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Dyson reveals air purifying headphones that block pollution

The vacuum company Dyson has just announced its new over-ear headphones that include an air-purifier for your mouth. A little dystopian, but a novel example of how we’ll need to adapt with a changing climate and world.

Dyson has just unveiled a new set of headphones that include an air-purifying mouth visor. They allow users to listen to music on the go while also breathing in clean air.

The nifty new tech is called ‘Dyson Zone’ and will be available from August. We don’t have a price just yet, though reviewers do not expect it to be cheap.

Each set of headphones ships with a face covering that slots into the visor, and can be linked to an app that tracks your location and specifies when a filter needs replacing.

According to Dyson, the headphones have between one and four hours of battery life, depending on which level of filtration you opt for. Not hugely ideal if you’re used to wired headphones or bulky Bluetooth sets with tens of hours of battery life, but still.

Chief engineer, Jack Dyson, said the product was a solution to the ‘global problem’ of air pollution that ‘affects us everywhere we go’.

The Dyson Zone took six years and five hundred prototypes to put together, and originally featured a snorkel-esque mouthpiece attached to a backpack. It’s probably for the best that those elements were eventually scrapped, as it’s unlikely many would have been on board with donning scuba gear every time they listened to their morning playlist.

The Verge was quick to roast the announcement, describing the Dyson Zone as ‘bizarre’, though it did call it ‘ambitious’ too. According to the publication’s reviewer, the tech is noticeably ‘heavy’, and points out that it is ‘bigger and bulkier’ than many similar products currently available on the market.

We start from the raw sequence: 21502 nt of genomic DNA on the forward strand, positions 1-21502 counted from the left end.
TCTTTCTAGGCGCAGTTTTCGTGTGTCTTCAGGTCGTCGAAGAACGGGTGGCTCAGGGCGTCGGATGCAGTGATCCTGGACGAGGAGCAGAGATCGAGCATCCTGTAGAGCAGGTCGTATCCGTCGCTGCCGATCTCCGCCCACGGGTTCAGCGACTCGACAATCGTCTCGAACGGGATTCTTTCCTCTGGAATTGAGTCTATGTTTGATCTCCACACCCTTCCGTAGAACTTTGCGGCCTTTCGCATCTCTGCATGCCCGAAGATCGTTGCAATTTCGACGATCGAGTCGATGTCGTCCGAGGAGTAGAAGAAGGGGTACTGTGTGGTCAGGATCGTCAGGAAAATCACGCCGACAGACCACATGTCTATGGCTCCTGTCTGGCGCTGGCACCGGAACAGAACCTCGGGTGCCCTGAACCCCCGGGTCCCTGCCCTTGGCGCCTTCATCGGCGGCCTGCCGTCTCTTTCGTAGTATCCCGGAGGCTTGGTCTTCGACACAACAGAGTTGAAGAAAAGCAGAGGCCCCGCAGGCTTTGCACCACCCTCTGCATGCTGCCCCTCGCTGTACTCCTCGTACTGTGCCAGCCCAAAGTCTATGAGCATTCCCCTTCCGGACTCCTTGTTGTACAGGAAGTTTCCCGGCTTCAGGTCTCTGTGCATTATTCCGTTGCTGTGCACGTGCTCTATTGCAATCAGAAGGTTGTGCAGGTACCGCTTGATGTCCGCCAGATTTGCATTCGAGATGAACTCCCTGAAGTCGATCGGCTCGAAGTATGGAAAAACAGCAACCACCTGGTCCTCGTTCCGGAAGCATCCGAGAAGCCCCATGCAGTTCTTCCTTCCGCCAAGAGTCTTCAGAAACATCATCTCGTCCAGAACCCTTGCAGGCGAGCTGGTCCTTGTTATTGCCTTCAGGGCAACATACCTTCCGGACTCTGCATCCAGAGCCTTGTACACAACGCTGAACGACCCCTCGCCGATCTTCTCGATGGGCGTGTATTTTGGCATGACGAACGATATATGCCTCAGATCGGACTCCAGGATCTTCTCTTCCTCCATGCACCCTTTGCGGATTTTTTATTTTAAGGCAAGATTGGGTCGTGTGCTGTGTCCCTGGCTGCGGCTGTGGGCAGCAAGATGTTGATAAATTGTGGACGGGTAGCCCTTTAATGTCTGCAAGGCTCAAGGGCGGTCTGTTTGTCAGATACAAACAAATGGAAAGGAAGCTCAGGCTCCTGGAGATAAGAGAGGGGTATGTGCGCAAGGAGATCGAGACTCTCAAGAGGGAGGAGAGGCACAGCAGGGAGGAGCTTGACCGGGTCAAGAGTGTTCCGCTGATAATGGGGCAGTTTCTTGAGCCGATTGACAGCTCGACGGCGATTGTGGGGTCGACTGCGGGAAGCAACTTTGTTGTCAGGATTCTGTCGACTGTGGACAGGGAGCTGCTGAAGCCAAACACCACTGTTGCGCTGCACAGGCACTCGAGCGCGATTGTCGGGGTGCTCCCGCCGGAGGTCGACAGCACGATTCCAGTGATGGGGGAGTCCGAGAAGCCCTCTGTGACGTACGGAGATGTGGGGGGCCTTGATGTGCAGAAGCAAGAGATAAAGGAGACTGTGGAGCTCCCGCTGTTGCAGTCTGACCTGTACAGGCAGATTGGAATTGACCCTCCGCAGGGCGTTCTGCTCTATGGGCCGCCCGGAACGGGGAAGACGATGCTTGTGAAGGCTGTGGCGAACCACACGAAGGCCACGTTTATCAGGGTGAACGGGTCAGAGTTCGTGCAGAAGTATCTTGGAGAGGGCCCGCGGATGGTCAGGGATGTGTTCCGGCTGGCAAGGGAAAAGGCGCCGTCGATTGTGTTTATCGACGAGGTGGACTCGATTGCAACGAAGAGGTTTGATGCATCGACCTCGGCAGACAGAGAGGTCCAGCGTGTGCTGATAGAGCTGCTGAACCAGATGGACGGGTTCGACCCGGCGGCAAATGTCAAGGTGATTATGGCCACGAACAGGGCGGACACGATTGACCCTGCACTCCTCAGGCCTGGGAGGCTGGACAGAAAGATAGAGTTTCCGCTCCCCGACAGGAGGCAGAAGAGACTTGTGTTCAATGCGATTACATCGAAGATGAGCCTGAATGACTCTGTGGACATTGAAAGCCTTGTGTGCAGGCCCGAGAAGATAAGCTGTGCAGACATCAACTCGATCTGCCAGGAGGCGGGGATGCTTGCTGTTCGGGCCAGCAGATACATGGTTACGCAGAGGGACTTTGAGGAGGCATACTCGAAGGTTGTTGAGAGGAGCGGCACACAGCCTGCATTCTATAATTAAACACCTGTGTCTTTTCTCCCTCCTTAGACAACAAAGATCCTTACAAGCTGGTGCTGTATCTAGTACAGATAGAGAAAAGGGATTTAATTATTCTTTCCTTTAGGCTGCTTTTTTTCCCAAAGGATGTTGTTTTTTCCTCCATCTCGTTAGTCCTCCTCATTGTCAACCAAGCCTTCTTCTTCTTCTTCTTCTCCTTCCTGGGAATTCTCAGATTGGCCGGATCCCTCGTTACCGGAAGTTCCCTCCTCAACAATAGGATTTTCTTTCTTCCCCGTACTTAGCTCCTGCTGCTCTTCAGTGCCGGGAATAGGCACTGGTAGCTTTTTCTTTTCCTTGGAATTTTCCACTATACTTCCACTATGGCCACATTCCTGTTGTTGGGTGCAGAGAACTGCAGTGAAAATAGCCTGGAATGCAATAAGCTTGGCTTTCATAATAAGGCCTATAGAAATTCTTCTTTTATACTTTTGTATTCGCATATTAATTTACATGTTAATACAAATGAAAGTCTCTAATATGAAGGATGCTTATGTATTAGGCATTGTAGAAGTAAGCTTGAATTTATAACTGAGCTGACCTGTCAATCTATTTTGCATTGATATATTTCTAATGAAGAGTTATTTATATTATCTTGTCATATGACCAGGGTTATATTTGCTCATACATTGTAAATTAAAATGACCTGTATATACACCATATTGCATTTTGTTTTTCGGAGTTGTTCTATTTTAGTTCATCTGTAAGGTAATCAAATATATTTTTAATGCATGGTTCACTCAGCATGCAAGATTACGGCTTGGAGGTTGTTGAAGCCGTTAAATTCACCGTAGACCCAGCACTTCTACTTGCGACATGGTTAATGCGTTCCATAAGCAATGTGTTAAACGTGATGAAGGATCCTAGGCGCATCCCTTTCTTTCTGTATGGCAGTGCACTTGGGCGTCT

Dyson’s finished product uses magnets to snap the air filtration visor onto the headphones, meaning consumers can ditch the gimmick and treat the Zone as a normal music player, should they wish.

What’s arguably more interesting is the sheer need for such a product. Air pollution around the world is a serious problem – especially in dense cities – which is only likely to worsen as our population grows exponentially. Seven million people die worldwide every year from air pollution alone.

Dyson’s willingness to try out such a unique, Bane-esque product is also a reflection of our changed perception toward mask wearing. Though this is still quite an odd headphone set to look at, it isn’t as out of place or left-field as it would have been in, say, 2019.

The pandemic has opened doors for new ideas and concepts that perhaps wouldn’t have even gotten past the blueprint stages a decade ago.

We’ll have to wait and see if the Dyson Zone makes a splash in the music market. For now, you’ll have to stick to Batman reruns to get your fill of Bane. Or pick up a cosplay outfit, whatever works for you.